The following types of infantry units in the game on BOTH sides are assumed to be Roman Legionaries: Heavy Infantry, and Medium Infantry. ALL of these units are considered to be Roman Legionary Infantry. The combatants in this era of civil war often recruited non-citizens from different areas of the Roman Republican Empire into their Legions and as a result the quality of such forces varied widely.

Roman Pilum:
Each Roman Legionary Infantry unit starts with a Pilum Marker. The Pilum is a one-time use weapon that is generally fired right before a Roman Legionary unit attacks in close-combat or is itself attacked by the enemy in close-combat. Once the pilum is fired (or lost see below) –the Pilum marker is removed from the Roman unit to indicate that the pilum has been expended and the unit may not throw Pilum for the rest of the battle.
Just before a Roman unit with pilum is attacked or is itself attacked by the enemy for the very first time in the battle in close-combat it throws its pilum—roll one die and apply normal hits for swords, color, or a Flag/retreat hit Afterwards remove the Pilum marker. The act of throwing the pilum is not considered to be part of the Close-Combat—so any result of the pilum throw is resolved before the Close-combat. If two Roman Legionary Infantry units that have not thrown pilum yet engage the attacker resolves his pilum throw first. An attached Leader may use his special ability to cancel a “swords” hit that was inflicted via a pilum hit (see special Command rules) on the unit he is stacked with.
Roman units, adjacent to the enemy, that have not expended their Pilum may also be ordered to throw Pilum if the card “Darken the Sky” is played by their commanding player. The Player picks one adjacent enemy unit and throws two dice –apply the results just as one would before close combat—and remove the Pilum Marker.

Roman Relief Moves & Cohort Maneuvers:
Adjacent and on the same side Roman Legionary Infantry, instead of moving, may switch places in a “Relief/Cohort Maneuver”. Relief/Cohort Maneuvers may only be conducted through the play of Section cards ONLY. Instead of ordering one unit via a section card, the controlling Player may order a pair of adjacent Legionary Infantry units to switch hexes—at least one of the units switching places must not be adjacent to an enemy unit. A unit that switched places via the Relief/Cohort Maneuver into a hex adjacent to the enemy may close combat in the same player-turn.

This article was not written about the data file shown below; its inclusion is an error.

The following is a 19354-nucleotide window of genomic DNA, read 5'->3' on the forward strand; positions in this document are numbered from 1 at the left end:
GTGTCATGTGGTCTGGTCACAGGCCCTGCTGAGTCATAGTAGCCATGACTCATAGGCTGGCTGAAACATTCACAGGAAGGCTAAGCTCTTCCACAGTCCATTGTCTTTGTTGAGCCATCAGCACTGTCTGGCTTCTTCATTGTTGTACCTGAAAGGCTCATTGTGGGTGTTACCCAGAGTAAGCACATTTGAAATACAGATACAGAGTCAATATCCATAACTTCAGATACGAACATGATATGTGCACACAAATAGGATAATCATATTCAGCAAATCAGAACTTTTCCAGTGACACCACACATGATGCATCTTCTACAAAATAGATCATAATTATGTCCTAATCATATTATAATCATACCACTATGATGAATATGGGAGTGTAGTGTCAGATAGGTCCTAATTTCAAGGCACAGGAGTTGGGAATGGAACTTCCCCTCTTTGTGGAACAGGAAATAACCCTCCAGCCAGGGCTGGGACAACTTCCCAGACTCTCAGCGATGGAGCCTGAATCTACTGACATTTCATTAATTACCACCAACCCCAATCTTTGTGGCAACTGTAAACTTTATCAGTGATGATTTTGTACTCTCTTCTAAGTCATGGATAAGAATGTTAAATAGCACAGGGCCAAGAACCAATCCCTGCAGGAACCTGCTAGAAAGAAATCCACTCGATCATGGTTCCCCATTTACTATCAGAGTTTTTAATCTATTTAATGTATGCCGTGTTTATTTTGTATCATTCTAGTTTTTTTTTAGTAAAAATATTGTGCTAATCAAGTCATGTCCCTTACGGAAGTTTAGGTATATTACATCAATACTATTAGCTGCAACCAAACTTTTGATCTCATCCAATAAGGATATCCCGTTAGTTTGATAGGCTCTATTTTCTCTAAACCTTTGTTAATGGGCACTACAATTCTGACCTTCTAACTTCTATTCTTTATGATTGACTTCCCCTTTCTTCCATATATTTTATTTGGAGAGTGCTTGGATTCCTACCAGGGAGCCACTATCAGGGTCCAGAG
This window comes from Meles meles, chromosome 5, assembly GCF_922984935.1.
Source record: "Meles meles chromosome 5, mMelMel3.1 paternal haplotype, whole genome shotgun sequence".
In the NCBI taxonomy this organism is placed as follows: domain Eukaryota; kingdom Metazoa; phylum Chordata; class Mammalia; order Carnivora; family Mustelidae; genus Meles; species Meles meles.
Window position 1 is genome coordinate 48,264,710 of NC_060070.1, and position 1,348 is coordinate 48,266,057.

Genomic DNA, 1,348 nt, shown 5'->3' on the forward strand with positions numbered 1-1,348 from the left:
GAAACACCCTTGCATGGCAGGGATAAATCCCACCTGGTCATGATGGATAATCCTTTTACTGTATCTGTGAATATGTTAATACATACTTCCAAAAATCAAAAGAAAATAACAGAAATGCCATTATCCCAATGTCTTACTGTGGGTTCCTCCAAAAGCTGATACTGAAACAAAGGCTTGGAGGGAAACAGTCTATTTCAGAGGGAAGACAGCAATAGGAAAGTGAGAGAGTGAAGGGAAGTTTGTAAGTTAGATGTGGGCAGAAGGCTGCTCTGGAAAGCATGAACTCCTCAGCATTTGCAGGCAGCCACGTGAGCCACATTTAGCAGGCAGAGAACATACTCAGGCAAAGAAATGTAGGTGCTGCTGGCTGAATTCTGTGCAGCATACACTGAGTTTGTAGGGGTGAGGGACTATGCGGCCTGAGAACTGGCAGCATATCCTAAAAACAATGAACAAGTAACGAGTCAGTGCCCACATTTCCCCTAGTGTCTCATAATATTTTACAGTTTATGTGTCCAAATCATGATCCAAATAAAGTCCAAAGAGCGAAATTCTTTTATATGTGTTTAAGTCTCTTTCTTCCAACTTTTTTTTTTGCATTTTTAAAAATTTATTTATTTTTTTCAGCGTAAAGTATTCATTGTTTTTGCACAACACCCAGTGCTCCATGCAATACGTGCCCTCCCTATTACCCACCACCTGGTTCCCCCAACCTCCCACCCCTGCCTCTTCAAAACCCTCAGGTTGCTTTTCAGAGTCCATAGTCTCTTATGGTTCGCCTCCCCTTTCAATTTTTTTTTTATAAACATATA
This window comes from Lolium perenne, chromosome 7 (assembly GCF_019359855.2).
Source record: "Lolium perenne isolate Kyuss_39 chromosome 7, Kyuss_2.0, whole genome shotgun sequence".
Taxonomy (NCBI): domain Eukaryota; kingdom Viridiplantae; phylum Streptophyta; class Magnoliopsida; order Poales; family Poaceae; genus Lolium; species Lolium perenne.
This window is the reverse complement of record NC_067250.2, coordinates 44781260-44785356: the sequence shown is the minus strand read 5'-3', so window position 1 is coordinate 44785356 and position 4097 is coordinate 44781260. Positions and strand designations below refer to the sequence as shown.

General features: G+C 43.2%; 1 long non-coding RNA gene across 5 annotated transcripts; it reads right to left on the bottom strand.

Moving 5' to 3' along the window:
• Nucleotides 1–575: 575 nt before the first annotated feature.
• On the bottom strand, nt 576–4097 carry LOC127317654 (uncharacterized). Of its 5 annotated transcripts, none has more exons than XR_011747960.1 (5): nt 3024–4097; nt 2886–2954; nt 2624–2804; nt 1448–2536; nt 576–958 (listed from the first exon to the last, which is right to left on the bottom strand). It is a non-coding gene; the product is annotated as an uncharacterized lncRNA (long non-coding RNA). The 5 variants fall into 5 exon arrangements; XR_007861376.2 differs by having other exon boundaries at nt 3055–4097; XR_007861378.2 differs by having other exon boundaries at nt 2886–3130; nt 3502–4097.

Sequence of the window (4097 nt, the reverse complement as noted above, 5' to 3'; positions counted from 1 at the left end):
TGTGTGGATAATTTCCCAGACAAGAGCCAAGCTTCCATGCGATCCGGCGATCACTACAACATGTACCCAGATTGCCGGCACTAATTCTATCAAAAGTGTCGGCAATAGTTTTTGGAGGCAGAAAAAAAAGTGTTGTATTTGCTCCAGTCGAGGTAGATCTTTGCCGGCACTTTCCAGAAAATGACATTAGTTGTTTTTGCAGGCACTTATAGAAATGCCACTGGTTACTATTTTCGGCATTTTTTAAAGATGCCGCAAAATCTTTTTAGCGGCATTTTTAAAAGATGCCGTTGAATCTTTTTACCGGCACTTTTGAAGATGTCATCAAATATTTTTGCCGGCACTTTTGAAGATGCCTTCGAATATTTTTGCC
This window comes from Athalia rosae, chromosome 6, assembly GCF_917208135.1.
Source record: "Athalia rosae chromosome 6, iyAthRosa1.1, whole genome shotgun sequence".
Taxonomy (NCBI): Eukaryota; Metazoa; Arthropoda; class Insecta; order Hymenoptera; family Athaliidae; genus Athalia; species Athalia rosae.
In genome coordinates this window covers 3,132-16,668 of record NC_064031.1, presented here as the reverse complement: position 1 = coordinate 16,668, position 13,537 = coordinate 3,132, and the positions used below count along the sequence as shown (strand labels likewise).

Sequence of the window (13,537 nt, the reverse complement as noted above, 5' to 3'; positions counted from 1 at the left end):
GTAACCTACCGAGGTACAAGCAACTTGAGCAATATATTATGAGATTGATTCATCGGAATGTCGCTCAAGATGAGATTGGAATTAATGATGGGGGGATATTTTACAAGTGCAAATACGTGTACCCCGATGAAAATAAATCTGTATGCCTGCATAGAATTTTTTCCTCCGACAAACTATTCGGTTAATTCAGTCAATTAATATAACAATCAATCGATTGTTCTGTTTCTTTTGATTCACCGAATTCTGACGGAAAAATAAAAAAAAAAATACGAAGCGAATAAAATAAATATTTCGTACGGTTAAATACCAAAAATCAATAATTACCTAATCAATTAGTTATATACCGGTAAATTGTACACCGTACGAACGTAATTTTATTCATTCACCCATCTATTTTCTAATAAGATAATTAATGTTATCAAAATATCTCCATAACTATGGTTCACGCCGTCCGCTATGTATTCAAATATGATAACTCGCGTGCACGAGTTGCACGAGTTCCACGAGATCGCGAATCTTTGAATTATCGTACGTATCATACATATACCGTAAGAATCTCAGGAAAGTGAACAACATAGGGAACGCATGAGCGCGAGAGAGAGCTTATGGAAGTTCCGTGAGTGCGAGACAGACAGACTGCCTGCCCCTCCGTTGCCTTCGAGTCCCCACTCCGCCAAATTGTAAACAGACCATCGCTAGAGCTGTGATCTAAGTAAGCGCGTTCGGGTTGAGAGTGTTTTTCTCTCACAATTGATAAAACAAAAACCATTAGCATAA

Army Special Rules:
Roman Trained Pompeian Auxillia Legions: These units have normal capabilities, and may also engage in Roman Relief Moves & Cohort Maneuver with each other and Pompeian Legionary units.
Caesarian Veteran Initiative:
Up to Two Caesarian Heavy Infantry units per Caesarian Player-turn that are ordered by an “Order Heavy Troops” card may move two hexes and close combat at their option.
Missile Ranges & Effectiveness in the Combat of Corduba:
a) Archers and Slingers only have a range of 2 hexes in this scenario—and may missile fire at adjacent enemy units.
b) Pompeian Auxillia & Light Infantry only have a range of one hex in this scenario—and may missile fire at adjacent enemy units.
c) Missile fire directed through Rampart hexsides at units located on the Rampart tile or at units located in a fortified camp hex is always at a maximum of one die regardless of whether the firing unit has moved or not.
d) An ordered unit may either missile fire or conduct close-combat in a turn—never BOTH.

This is an easy way of introducing facing and flanks to the game with little fuss—it can be retrofitted to other scenarios where appropriate: Unit is said to be “Outflanked” if it is surrounded in all six adjacent hexes by either enemy units, or hexes adjacent to an enemy unit. The presence of friendly units or impassable terrain does not negate an “Outflanked” situation in any way. Units on the board edges (and not surrounded by six adjacent hexes) cannot be “Outflanked”. Effects of being Outflanked: “Outflanked” units when battling back roll only half the normal number of dice they would be normally entitled to rounded up—to a maximum of only two dice—“Outflanked” units when battling back never hit on helmet rolls even if supported by a leader. A unit’s “Outflanked” situation is judged at the instant it battles back.